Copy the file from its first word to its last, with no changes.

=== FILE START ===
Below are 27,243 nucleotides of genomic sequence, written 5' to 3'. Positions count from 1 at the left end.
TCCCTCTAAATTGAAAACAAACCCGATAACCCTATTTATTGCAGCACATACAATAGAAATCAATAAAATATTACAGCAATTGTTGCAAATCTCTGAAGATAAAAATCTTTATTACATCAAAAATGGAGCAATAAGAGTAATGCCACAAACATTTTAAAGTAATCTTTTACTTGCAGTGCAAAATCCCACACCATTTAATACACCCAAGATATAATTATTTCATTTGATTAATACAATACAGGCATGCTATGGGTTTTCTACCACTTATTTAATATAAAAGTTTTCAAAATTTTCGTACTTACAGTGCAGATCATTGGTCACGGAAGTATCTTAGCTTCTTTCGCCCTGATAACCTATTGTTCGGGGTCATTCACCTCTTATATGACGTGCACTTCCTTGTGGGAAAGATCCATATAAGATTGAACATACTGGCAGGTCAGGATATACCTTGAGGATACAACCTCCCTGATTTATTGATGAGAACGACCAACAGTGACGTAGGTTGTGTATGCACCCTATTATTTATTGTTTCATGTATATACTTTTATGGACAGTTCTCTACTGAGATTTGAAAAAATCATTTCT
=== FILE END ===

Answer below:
Below are 27,243 nucleotides of genomic sequence, written 5' to 3'. Positions count from 1 at the left end.
TCCCTCTAAATTGAAAACAAACCCGATAACCCTATTTATTGCAGCACATACAATAGAAATCAATAAAATATTACAGCAATTGTTGCAAATCTCTGAAGATAAAAATCTTTATTACATCAAAAATGGAGCAATAAGAGTAATGCCACAAACATTTTAAAGTAATCTTTTACTTGCAGTGCAAAATCCCACACCATTTAATACACCCAAGATATAATTATTTCATTTGATTAATACAATACAGGCATGCTATGGGTTTTCTACCACTTATTTAATATAAAAGTTTTCAAAATTTTCGTACTTACAGTGCAGATCATTGGTCACGGAAGTATCTTAGCTTCTTTCGCCCTGATAACCTATTGTTCGGGGTCATTCACCTCTTATATGACGTGCACTTCCTTGTGGGAAAGATCCATATAAGATTGAACATACTGGCAGGTCAGGATATACCTTGAGGATACAACCTCCCTGATTTATTGATGAGAACGACCAACAGTGACGTAGGTTGTGTATGCACCCTATTATTTATTGTTTCATGTATATACTTTTATGGACAGTTCTCTACTGAGATTTGAAAAAATCATTTCT